In Shipmates (article subscription required), Dyer follows Captain Brian Luther as he leads an aircraft carrier and a few thousand soldiers during a deployment in the Mediterranean.
One passage in particular captured our feelings that recognition when done properly is public, personal, specific, and rewarding to the recipient.
We suggest taking a looking at the entire article, but an excerpt is quoted below.
"The next part of his speech was devoted to publicizing the achievements of the Avenger of the Day a member of the crew who had been selected for outstanding work. On this great day, it was a sailor named Stremmel, a lanky twenty-two-year-old whom the Captain invited to sit in the big chair and "drive the boat for a bit." While Stremmel was driving the boat, the Captain explained on the loudspeaker that Stremmel had volunteered for extra shifts, had done this and that, and was an outstanding example of freedom at work. Another nice part of this little ritual was that the Avengers got to call home to tell their sweethearts or parents that they were being honored. The Captain's Avenger of the Day ended not with a hierarchical nod of approval but with a democratic "Well done, shipmate!" In that instance, the Captain and Avenger were equals..."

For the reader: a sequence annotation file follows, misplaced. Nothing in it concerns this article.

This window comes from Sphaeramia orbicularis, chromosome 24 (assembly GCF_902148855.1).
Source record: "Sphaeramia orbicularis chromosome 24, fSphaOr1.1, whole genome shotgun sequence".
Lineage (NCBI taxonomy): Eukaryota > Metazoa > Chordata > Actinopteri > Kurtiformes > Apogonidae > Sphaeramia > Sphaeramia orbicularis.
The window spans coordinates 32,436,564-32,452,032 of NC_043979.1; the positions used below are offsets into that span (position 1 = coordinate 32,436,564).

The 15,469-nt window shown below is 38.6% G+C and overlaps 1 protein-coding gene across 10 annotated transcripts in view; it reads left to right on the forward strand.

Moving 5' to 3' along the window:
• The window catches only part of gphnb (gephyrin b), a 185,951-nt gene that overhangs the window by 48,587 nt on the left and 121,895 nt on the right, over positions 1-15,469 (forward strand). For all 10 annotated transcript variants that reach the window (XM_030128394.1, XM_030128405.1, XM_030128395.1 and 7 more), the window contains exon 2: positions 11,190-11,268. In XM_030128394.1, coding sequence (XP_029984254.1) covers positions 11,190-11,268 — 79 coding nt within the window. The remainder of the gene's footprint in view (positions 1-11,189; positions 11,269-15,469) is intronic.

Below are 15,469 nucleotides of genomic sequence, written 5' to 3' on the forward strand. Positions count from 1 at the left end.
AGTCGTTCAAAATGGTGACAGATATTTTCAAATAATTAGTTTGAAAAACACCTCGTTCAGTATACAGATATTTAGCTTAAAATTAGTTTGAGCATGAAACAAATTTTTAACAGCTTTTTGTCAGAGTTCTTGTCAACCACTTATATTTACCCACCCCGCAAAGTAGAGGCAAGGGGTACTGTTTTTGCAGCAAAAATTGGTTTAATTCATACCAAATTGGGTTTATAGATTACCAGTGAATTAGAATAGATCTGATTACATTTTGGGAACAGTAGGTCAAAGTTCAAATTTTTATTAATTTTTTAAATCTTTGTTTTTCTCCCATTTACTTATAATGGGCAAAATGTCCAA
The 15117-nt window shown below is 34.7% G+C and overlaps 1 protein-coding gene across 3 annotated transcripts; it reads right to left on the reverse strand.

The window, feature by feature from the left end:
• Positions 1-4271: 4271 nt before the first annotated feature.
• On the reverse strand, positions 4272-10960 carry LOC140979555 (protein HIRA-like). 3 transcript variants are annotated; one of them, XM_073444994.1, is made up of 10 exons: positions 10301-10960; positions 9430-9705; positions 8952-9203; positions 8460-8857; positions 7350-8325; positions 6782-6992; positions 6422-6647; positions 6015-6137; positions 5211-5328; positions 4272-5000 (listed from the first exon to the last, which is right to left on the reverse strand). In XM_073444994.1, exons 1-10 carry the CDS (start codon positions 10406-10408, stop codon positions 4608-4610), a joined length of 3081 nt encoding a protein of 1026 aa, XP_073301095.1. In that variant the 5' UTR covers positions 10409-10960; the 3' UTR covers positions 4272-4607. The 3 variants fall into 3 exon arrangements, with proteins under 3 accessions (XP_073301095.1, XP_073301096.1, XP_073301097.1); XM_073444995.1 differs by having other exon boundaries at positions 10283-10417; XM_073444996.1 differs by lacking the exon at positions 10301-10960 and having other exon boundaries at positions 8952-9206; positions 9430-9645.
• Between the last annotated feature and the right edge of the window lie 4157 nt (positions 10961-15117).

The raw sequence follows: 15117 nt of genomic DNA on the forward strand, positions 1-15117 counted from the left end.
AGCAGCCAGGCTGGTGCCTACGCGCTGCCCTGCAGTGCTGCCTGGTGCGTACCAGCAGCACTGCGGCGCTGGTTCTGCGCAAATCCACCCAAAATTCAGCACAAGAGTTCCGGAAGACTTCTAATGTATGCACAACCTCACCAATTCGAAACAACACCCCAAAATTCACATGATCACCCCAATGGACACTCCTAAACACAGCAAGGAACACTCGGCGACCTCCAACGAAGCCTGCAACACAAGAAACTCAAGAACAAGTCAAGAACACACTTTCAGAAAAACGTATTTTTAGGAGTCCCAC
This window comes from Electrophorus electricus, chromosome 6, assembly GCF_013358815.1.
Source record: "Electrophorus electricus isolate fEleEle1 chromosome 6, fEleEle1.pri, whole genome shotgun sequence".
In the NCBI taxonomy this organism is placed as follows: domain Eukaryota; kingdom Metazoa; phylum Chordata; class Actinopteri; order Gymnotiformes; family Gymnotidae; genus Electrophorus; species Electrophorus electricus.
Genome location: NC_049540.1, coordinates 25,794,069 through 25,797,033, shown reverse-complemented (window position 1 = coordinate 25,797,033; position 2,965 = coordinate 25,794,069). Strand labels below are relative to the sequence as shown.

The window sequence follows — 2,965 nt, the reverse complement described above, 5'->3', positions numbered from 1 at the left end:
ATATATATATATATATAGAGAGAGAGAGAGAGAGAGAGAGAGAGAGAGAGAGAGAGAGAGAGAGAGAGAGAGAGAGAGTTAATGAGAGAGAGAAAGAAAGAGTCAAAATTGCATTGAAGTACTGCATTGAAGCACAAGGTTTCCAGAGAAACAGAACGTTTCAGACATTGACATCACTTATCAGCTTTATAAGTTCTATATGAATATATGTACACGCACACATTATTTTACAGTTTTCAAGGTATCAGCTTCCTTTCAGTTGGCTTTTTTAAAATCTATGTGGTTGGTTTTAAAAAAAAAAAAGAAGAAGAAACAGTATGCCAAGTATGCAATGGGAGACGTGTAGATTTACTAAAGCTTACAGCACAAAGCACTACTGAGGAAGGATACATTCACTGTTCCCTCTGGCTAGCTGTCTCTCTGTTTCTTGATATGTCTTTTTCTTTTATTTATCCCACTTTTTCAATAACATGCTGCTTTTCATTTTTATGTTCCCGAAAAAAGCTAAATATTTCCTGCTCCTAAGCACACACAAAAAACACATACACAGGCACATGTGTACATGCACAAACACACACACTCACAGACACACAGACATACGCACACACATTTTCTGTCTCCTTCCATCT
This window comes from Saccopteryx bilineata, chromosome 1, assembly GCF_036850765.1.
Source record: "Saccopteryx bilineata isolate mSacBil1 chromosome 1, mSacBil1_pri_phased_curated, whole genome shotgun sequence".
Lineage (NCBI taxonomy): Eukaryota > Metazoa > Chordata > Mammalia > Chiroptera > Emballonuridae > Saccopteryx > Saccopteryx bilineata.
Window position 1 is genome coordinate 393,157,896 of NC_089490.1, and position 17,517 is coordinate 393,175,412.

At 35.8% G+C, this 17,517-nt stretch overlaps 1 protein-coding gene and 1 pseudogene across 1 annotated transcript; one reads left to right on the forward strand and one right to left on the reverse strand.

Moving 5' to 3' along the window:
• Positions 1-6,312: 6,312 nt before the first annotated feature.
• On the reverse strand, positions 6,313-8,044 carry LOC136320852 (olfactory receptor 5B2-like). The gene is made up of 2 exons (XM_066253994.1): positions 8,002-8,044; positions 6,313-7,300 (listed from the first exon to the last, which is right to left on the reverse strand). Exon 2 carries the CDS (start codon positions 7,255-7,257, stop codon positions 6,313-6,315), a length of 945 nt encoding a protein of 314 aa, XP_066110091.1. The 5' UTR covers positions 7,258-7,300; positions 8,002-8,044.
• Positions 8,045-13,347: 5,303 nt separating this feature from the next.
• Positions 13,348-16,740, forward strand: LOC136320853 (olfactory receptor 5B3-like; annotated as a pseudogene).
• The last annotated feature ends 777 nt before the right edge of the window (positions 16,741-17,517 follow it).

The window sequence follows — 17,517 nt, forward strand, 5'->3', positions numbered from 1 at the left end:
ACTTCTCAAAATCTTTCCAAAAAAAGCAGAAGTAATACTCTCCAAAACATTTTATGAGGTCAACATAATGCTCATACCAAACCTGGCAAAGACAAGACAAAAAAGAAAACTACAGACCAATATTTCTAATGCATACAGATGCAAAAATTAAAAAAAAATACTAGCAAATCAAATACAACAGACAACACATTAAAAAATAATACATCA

What stands out to us is that the Captain's recognition has the following elements.
- Is part of a named program.
- Is delivered frequently - every day in this case.
- Is specific.
- Is shared and reinforced with a reward - a call home in this case.
We appreciate everyone who serves and were pleasantly surprised to see HR insight taking such a prominent role in the article.